After Solomon humbled himself before God with his simple request for wisdom to lead God’s people instead of riches, power, or pleasure, God approved his request but then added all the things that Solomon didn’t ask for. 2 Chronicles 1:14-17, ends with this: “Solomon gathered together chariots and horsemen. He had 1,400 chariots and 12,000 horsemen, whom he stationed in the chariot cities and with the king in Jerusalem. And the king made silver and gold as common in Jerusalem as stone, and he made cedar as plentiful as the sycamore of the Shephelah. And Solomon’s import of horses was from Egypt and Kue, and the king’s traders would buy them from Kue for a price. They imported a chariot from Egypt for 600 shekels of silver and a horse for 150. Likewise, through them, these were exported to all the kings of the Hittites and the kings of Syria.” The hordes of silver and gold, along with the multiple horses, demonstrated that God kept his promise to Solomon to give him the wealth that he didn’t ask for.  Yet the law forbids the accumulating of these things, for they would tend to turn the king’s heart from God. Deuteronomy 17:16-17 says, speaking of the King, “Only he must not acquire many horses for himself or cause the people to return to Egypt in order to acquire many horses, since the Lord has said to you, ‘You shall never return that way again.’ And he shall not acquire many wives for himself, lest his heart turn away, nor shall he acquire for himself excessive silver and gold.”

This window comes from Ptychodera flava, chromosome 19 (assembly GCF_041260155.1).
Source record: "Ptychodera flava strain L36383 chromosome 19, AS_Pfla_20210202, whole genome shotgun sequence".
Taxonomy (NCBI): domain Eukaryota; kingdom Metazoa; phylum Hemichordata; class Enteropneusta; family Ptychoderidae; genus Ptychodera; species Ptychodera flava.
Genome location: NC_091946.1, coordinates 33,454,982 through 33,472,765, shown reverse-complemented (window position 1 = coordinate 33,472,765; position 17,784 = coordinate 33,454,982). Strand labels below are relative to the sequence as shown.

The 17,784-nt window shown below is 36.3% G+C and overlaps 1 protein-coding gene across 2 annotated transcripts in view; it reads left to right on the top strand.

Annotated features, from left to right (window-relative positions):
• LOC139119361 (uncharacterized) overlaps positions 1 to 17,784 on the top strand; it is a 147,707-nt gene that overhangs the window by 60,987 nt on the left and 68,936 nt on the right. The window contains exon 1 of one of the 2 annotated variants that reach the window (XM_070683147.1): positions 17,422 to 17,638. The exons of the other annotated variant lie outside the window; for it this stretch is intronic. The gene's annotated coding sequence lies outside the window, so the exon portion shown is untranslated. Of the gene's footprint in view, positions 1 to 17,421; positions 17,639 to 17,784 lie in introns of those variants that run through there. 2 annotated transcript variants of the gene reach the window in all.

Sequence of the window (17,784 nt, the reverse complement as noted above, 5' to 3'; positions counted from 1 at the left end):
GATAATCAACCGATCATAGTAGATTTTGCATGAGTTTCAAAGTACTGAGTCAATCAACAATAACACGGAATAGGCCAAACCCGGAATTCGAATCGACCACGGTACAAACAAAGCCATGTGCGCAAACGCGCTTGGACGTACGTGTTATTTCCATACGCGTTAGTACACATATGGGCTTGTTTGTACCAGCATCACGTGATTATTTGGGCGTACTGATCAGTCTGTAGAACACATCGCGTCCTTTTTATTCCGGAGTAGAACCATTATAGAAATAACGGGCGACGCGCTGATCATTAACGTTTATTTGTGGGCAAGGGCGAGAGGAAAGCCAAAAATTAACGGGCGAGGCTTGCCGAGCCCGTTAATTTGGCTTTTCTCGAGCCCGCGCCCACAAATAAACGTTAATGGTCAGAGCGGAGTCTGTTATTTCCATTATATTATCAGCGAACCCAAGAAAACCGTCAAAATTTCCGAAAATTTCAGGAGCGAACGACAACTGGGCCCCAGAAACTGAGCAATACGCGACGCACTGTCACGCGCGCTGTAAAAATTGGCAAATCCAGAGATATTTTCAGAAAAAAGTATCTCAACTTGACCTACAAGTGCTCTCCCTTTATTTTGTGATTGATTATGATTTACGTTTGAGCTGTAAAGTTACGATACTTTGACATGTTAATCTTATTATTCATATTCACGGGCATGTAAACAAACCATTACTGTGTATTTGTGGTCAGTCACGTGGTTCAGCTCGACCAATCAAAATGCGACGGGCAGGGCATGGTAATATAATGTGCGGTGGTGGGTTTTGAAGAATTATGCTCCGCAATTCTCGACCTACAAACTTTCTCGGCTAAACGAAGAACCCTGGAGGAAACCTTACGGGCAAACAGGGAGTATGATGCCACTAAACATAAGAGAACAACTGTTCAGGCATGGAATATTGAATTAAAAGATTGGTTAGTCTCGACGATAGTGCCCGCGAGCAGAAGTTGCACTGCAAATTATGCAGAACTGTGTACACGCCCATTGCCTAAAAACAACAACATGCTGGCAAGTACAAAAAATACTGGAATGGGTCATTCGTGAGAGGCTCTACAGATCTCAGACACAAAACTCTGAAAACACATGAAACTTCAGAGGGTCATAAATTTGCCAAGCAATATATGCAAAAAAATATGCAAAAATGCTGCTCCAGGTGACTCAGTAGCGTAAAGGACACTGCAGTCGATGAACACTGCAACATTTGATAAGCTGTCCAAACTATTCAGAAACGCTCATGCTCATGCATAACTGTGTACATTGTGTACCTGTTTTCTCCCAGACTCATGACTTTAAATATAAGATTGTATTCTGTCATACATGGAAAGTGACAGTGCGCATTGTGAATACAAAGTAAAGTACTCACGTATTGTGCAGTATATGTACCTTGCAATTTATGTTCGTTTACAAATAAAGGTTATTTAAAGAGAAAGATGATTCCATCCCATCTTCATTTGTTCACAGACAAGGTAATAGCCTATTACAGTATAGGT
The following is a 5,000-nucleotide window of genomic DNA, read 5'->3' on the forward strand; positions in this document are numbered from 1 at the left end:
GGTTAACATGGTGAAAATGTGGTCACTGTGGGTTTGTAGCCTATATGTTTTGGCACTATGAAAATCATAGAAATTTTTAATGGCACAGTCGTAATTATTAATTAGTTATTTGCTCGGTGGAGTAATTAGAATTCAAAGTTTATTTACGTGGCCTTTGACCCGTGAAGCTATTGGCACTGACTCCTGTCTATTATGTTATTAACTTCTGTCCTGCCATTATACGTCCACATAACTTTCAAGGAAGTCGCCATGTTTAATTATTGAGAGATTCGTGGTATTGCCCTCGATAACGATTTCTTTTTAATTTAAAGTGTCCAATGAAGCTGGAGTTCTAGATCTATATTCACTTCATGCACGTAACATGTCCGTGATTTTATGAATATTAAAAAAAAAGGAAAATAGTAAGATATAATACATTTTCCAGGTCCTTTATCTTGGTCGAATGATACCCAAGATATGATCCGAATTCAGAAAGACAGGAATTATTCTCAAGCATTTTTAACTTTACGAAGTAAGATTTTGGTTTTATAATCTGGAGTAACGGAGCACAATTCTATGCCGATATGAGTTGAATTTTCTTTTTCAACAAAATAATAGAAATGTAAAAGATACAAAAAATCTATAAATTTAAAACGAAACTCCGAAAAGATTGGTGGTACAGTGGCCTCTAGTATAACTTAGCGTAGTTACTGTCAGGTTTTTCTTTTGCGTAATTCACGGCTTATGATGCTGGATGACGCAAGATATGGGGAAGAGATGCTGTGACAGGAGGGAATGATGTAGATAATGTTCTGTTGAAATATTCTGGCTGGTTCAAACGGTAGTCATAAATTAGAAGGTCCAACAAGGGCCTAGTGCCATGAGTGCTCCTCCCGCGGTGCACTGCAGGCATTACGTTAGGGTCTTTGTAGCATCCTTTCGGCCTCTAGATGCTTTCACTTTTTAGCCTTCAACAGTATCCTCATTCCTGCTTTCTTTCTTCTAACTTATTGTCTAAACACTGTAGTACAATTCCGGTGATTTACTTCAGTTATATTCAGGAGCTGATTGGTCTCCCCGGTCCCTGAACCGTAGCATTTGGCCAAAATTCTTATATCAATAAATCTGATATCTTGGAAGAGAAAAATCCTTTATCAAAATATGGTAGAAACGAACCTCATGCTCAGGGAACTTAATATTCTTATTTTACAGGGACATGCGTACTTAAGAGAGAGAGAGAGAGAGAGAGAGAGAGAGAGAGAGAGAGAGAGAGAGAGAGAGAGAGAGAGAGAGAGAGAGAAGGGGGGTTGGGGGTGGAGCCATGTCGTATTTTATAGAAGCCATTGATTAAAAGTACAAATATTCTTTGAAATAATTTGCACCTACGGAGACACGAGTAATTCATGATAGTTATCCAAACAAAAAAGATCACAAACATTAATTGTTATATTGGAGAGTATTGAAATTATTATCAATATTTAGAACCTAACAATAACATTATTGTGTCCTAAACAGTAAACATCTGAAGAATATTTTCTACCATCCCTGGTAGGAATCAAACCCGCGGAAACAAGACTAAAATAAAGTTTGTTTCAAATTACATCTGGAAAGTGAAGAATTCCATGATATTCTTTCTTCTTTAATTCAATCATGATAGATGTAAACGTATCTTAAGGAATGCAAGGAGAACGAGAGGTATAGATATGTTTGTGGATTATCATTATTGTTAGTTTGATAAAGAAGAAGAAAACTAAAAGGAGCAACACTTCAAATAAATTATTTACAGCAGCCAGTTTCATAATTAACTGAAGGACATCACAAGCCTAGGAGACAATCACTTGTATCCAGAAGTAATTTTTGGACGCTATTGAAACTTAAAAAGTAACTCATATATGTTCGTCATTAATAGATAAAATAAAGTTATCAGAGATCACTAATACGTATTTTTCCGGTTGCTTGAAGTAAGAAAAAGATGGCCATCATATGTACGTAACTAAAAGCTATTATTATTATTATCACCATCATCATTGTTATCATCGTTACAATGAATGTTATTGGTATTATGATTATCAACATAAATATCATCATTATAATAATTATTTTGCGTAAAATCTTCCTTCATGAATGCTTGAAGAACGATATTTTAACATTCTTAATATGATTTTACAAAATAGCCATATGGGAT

Solomon asked God for something else later in life. He learned that having too much was as bad as having too little.  In verses 8-9 of Chapter 30 of the book of Proverbs, He prayed, “Give me neither poverty nor riches; feed me with the food that is needful for me, lest I be full and deny you and say, ‘Who is the Lord?’ or lest I be poor and steal and profane the name of my God.” Then, even later in his life, Solomon applied this truth even to religion. He said, in Ecclesiastes 7:17-18, “Be not overly righteous and do not make yourself too wise. Why should you destroy yourself? Be not overly wicked; neither be a fool. Why should you die before your time? It is good that you should take hold of this.” Smith says, “The ethical emphasis of Ecclesiastes is on the golden mean of conduct. Koheleth did not want his readers to go to seed, to become fanatics, to become so narrowly focused that they could not appreciate all that life has to offer. Moderation in all things was his motto.”[1]

This wisdom that Solomon said was good for us to “take hold of” Was also the subject that the writer of the Book of Hebrews addressed in Chapter 12, Verses 1-3. He tells us that too much of anything slow us down in our walk with God.  He says that the accumulation of too much stuff will become “obstacles” to a healthy spiritual life. The Greek word for “obstacles” in this passage means “protuberance.”  “A protuberance is a tumor or swelling, an excess growth. So the idea seems to be that we should lay aside anything that is superfluous, that we do not need, in order to run the race successfully. Too much of anything, even any good thing, should be left behind. This is a call to moderation in order to keep in spiritual shape so that we can run with endurance.”[2] I can’t imagine any society needing this wisdom more than our own. Bowman well said, “Moderation is the badge of the righteous. We live in a world where excesses are not only available but promoted as stylish.”[3]

[1] Smith, James E. 1996. The Wisdom Literature and Psalms. Old Testament Survey Series. Joplin, MO: College Press Pub. Co.

[2] Constable, Tom. 2003. Tom Constable’s Expository Notes on the Bible. Galaxie Software.

[3] Bowman, Dee. 1995. “Front Lines: Repetitions and Rewards.” Christianity Magazine, 1995.